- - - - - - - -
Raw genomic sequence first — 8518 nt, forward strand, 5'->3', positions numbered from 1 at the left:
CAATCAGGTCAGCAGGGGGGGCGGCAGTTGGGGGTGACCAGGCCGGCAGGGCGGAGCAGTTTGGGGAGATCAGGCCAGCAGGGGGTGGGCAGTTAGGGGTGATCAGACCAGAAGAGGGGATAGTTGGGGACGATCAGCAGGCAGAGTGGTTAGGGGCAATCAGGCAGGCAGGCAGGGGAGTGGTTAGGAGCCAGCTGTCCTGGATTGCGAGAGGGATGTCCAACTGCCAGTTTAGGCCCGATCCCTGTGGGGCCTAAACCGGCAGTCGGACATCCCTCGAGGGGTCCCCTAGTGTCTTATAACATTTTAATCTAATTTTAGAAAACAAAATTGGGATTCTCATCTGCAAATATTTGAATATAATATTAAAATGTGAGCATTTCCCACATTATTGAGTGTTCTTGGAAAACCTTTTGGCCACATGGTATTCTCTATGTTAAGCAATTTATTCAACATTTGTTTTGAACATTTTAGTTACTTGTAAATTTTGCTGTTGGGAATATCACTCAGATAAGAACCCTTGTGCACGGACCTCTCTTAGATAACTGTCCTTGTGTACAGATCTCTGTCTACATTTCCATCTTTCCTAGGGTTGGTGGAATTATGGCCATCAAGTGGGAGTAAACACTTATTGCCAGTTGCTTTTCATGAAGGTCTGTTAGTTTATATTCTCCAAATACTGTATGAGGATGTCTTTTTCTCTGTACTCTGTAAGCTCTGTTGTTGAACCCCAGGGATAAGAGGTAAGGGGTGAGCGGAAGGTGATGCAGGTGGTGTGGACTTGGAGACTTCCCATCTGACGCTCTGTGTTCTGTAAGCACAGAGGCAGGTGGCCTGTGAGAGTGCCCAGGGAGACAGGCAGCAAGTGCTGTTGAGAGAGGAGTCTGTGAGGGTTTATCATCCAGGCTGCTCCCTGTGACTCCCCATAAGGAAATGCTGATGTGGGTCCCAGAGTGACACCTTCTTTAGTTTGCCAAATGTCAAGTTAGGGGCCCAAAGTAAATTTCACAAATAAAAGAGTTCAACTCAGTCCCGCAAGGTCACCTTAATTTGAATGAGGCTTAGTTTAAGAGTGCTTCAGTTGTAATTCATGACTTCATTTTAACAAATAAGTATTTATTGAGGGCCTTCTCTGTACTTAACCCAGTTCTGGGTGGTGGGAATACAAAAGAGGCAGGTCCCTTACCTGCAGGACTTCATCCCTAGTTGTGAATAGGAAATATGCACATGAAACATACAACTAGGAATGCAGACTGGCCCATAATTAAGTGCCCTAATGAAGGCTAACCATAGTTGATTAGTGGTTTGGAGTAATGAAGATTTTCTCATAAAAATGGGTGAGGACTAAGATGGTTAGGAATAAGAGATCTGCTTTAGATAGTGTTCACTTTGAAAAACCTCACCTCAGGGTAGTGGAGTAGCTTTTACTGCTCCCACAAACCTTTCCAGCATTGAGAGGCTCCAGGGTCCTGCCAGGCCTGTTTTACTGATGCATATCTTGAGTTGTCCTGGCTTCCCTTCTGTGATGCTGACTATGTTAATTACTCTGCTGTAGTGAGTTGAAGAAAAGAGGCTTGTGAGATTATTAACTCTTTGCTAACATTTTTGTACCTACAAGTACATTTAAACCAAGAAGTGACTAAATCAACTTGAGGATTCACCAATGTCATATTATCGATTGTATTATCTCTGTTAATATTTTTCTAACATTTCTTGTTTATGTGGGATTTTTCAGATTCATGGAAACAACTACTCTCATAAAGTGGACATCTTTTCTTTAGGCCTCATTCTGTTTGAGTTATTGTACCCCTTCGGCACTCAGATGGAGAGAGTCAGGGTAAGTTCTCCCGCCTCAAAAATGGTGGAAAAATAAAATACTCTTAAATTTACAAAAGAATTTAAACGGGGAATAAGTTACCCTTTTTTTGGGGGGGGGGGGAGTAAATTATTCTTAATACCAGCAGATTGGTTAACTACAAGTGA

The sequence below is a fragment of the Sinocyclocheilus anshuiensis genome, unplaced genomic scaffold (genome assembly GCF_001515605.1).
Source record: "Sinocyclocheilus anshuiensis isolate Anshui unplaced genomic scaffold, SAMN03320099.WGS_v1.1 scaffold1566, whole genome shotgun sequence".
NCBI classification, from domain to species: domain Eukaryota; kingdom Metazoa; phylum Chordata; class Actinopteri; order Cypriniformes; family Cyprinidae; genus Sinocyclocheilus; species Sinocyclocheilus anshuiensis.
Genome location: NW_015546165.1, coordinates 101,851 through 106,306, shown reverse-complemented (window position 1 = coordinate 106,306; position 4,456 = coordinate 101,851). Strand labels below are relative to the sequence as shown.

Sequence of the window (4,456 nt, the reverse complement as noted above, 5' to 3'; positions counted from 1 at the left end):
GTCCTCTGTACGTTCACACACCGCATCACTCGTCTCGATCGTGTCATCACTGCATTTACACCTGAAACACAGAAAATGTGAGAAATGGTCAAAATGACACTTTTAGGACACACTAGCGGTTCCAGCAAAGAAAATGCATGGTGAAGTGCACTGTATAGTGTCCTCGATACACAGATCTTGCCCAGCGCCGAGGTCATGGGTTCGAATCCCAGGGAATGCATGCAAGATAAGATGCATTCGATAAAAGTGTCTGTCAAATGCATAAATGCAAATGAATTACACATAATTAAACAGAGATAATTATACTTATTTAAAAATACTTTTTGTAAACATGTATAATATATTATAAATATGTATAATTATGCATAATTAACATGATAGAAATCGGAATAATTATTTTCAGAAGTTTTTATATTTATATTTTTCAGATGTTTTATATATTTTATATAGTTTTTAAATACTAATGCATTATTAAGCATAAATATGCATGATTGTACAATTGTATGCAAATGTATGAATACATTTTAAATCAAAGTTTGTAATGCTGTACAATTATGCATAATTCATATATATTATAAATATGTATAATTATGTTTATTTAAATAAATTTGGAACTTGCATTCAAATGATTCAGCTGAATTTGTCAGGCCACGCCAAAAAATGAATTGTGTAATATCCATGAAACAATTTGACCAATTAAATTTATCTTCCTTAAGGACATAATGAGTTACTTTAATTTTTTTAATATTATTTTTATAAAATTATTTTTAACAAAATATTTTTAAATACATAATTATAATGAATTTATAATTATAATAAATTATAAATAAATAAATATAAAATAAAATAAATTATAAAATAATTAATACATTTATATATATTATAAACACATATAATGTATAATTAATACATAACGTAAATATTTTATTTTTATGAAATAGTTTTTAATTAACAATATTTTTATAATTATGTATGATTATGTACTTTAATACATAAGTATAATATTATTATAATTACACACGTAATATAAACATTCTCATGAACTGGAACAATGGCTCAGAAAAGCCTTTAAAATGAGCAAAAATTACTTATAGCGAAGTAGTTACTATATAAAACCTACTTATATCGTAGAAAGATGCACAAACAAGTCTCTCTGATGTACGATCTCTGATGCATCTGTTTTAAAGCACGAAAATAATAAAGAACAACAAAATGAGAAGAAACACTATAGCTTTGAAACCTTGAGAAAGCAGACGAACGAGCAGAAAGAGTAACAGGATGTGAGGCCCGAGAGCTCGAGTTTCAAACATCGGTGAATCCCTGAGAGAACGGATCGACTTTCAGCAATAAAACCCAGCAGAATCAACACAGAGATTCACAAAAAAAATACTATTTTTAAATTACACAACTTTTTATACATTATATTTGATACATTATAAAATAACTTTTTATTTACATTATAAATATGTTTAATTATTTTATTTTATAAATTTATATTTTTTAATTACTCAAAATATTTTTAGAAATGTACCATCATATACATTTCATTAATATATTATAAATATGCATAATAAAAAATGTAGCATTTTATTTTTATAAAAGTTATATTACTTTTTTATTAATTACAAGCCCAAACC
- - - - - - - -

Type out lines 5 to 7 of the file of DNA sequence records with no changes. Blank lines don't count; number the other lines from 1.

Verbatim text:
NCBI classification, from domain to species: domain Eukaryota; kingdom Metazoa; phylum Chordata; class Actinopteri; order Cypriniformes; family Cyprinidae; genus Sinocyclocheilus; species Sinocyclocheilus anshuiensis.
Genome location: NW_015546165.1, coordinates 101,851 through 106,306, shown reverse-complemented (window position 1 = coordinate 106,306; position 4,456 = coordinate 101,851). Strand labels below are relative to the sequence as shown.

Sequence of the window (4,456 nt, the reverse complement as noted above, 5' to 3'; positions counted from 1 at the left end):